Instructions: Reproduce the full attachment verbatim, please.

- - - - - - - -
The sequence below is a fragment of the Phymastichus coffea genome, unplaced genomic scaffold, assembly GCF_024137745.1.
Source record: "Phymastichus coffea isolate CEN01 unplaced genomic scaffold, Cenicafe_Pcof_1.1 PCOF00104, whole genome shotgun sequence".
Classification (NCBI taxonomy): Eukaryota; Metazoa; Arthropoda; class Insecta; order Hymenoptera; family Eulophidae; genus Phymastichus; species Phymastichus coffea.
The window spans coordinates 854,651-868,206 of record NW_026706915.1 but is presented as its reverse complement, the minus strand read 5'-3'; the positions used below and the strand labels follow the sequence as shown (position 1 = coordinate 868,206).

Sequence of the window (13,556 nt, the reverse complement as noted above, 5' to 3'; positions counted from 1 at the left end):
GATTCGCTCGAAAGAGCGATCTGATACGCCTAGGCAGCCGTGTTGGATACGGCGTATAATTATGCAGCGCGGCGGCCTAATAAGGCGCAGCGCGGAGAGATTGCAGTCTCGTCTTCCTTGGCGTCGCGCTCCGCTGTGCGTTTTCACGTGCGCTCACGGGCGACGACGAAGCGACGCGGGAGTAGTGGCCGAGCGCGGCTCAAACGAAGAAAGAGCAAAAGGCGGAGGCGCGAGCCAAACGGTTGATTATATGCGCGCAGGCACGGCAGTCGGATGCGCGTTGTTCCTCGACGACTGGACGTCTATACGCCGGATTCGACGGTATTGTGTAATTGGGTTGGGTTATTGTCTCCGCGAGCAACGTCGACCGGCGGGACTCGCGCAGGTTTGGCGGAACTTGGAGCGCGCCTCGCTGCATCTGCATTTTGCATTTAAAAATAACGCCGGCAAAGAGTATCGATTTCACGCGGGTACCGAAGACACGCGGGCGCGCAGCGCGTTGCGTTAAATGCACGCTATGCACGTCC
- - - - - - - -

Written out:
The sequence below is a fragment of the Phymastichus coffea genome, unplaced genomic scaffold, assembly GCF_024137745.1.
Source record: "Phymastichus coffea isolate CEN01 unplaced genomic scaffold, Cenicafe_Pcof_1.1 PCOF00104, whole genome shotgun sequence".
Classification (NCBI taxonomy): Eukaryota; Metazoa; Arthropoda; class Insecta; order Hymenoptera; family Eulophidae; genus Phymastichus; species Phymastichus coffea.
The window spans coordinates 854,651-868,206 of record NW_026706915.1 but is presented as its reverse complement, the minus strand read 5'-3'; the positions used below and the strand labels follow the sequence as shown (position 1 = coordinate 868,206).

Sequence of the window (13,556 nt, the reverse complement as noted above, 5' to 3'; positions counted from 1 at the left end):
GATTCGCTCGAAAGAGCGATCTGATACGCCTAGGCAGCCGTGTTGGATACGGCGTATAATTATGCAGCGCGGCGGCCTAATAAGGCGCAGCGCGGAGAGATTGCAGTCTCGTCTTCCTTGGCGTCGCGCTCCGCTGTGCGTTTTCACGTGCGCTCACGGGCGACGACGAAGCGACGCGGGAGTAGTGGCCGAGCGCGGCTCAAACGAAGAAAGAGCAAAAGGCGGAGGCGCGAGCCAAACGGTTGATTATATGCGCGCAGGCACGGCAGTCGGATGCGCGTTGTTCCTCGACGACTGGACGTCTATACGCCGGATTCGACGGTATTGTGTAATTGGGTTGGGTTATTGTCTCCGCGAGCAACGTCGACCGGCGGGACTCGCGCAGGTTTGGCGGAACTTGGAGCGCGCCTCGCTGCATCTGCATTTTGCATTTAAAAATAACGCCGGCAAAGAGTATCGATTTCACGCGGGTACCGAAGACACGCGGGCGCGCAGCGCGTTGCGTTAAATGCACGCTATGCACGTCC